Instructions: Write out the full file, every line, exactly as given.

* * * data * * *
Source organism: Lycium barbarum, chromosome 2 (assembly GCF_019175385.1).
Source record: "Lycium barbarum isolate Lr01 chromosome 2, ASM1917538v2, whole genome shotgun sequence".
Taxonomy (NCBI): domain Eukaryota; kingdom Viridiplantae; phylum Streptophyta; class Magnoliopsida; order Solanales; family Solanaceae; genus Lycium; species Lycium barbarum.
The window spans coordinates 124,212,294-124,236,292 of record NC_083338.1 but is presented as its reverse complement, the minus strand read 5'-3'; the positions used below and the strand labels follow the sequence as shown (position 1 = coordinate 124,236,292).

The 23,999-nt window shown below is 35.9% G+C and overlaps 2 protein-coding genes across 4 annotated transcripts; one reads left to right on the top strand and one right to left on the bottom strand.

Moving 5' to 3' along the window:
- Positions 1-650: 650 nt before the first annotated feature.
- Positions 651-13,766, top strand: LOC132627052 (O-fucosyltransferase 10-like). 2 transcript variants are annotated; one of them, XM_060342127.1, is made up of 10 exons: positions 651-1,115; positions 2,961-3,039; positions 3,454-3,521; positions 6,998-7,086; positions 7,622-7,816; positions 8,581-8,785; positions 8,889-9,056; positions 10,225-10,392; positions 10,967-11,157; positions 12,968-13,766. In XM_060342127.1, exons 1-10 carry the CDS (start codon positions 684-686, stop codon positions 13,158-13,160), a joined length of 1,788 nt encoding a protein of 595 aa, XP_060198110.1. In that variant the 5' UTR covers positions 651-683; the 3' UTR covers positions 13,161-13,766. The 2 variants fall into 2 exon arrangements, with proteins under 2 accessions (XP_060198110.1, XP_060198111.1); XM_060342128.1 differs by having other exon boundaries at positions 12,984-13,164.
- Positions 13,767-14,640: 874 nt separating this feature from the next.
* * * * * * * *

Source organism: Lycium barbarum, chromosome 2 (assembly GCF_019175385.1).
Source record: "Lycium barbarum isolate Lr01 chromosome 2, ASM1917538v2, whole genome shotgun sequence".
Taxonomy (NCBI): domain Eukaryota; kingdom Viridiplantae; phylum Streptophyta; class Magnoliopsida; order Solanales; family Solanaceae; genus Lycium; species Lycium barbarum.
The window spans coordinates 124,212,294-124,236,292 of record NC_083338.1 but is presented as its reverse complement, the minus strand read 5'-3'; the positions used below and the strand labels follow the sequence as shown (position 1 = coordinate 124,236,292).

The 23,999-nt window shown below is 35.9% G+C and overlaps 2 protein-coding genes across 4 annotated transcripts; one reads left to right on the top strand and one right to left on the bottom strand.

Moving 5' to 3' along the window:
- Positions 1-650: 650 nt before the first annotated feature.
- Positions 651-13,766, top strand: LOC132627052 (O-fucosyltransferase 10-like). 2 transcript variants are annotated; one of them, XM_060342127.1, is made up of 10 exons: positions 651-1,115; positions 2,961-3,039; positions 3,454-3,521; positions 6,998-7,086; positions 7,622-7,816; positions 8,581-8,785; positions 8,889-9,056; positions 10,225-10,392; positions 10,967-11,157; positions 12,968-13,766. In XM_060342127.1, exons 1-10 carry the CDS (start codon positions 684-686, stop codon positions 13,158-13,160), a joined length of 1,788 nt encoding a protein of 595 aa, XP_060198110.1. In that variant the 5' UTR covers positions 651-683; the 3' UTR covers positions 13,161-13,766. The 2 variants fall into 2 exon arrangements, with proteins under 2 accessions (XP_060198110.1, XP_060198111.1); XM_060342128.1 differs by having other exon boundaries at positions 12,984-13,164.
- Positions 13,767-14,640: 874 nt separating this feature from the next.